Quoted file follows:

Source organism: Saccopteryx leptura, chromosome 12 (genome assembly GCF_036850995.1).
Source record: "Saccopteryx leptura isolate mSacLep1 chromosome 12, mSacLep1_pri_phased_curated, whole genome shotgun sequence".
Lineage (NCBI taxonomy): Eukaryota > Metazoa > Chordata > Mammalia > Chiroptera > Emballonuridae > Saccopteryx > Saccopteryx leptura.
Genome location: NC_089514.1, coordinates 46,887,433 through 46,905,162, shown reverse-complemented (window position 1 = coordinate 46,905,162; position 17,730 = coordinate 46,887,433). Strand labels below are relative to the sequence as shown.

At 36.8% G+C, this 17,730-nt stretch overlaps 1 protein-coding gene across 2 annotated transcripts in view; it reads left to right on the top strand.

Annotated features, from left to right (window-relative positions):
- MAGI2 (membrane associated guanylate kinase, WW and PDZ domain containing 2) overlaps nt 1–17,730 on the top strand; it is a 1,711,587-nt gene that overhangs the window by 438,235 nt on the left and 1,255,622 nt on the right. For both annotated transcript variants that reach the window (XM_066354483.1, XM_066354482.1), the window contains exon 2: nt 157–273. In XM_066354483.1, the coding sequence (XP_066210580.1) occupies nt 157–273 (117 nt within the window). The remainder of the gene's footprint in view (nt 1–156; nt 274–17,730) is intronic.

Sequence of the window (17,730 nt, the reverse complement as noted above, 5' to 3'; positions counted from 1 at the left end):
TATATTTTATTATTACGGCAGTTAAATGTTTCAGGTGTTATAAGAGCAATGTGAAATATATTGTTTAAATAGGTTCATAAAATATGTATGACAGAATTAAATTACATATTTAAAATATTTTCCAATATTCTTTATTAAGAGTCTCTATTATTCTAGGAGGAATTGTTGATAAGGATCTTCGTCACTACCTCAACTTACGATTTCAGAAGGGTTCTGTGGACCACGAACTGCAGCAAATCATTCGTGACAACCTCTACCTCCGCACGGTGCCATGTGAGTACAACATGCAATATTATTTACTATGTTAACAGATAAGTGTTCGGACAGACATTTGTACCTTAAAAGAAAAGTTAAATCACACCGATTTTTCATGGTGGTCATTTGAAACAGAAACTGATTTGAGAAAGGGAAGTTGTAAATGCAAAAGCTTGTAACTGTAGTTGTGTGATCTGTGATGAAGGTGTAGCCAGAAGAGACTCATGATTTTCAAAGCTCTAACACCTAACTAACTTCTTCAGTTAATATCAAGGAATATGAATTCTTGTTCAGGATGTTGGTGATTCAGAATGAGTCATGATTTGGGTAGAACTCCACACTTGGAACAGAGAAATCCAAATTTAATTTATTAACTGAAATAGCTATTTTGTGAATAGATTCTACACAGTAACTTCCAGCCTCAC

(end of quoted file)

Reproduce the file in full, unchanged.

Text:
Source organism: Saccopteryx leptura, chromosome 12 (genome assembly GCF_036850995.1).
Source record: "Saccopteryx leptura isolate mSacLep1 chromosome 12, mSacLep1_pri_phased_curated, whole genome shotgun sequence".
Lineage (NCBI taxonomy): Eukaryota > Metazoa > Chordata > Mammalia > Chiroptera > Emballonuridae > Saccopteryx > Saccopteryx leptura.
Genome location: NC_089514.1, coordinates 46,887,433 through 46,905,162, shown reverse-complemented (window position 1 = coordinate 46,905,162; position 17,730 = coordinate 46,887,433). Strand labels below are relative to the sequence as shown.

At 36.8% G+C, this 17,730-nt stretch overlaps 1 protein-coding gene across 2 annotated transcripts in view; it reads left to right on the top strand.

Annotated features, from left to right (window-relative positions):
- MAGI2 (membrane associated guanylate kinase, WW and PDZ domain containing 2) overlaps nt 1–17,730 on the top strand; it is a 1,711,587-nt gene that overhangs the window by 438,235 nt on the left and 1,255,622 nt on the right. For both annotated transcript variants that reach the window (XM_066354483.1, XM_066354482.1), the window contains exon 2: nt 157–273. In XM_066354483.1, the coding sequence (XP_066210580.1) occupies nt 157–273 (117 nt within the window). The remainder of the gene's footprint in view (nt 1–156; nt 274–17,730) is intronic.

Sequence of the window (17,730 nt, the reverse complement as noted above, 5' to 3'; positions counted from 1 at the left end):
TATATTTTATTATTACGGCAGTTAAATGTTTCAGGTGTTATAAGAGCAATGTGAAATATATTGTTTAAATAGGTTCATAAAATATGTATGACAGAATTAAATTACATATTTAAAATATTTTCCAATATTCTTTATTAAGAGTCTCTATTATTCTAGGAGGAATTGTTGATAAGGATCTTCGTCACTACCTCAACTTACGATTTCAGAAGGGTTCTGTGGACCACGAACTGCAGCAAATCATTCGTGACAACCTCTACCTCCGCACGGTGCCATGTGAGTACAACATGCAATATTATTTACTATGTTAACAGATAAGTGTTCGGACAGACATTTGTACCTTAAAAGAAAAGTTAAATCACACCGATTTTTCATGGTGGTCATTTGAAACAGAAACTGATTTGAGAAAGGGAAGTTGTAAATGCAAAAGCTTGTAACTGTAGTTGTGTGATCTGTGATGAAGGTGTAGCCAGAAGAGACTCATGATTTTCAAAGCTCTAACACCTAACTAACTTCTTCAGTTAATATCAAGGAATATGAATTCTTGTTCAGGATGTTGGTGATTCAGAATGAGTCATGATTTGGGTAGAACTCCACACTTGGAACAGAGAAATCCAAATTTAATTTATTAACTGAAATAGCTATTTTGTGAATAGATTCTACACAGTAACTTCCAGCCTCAC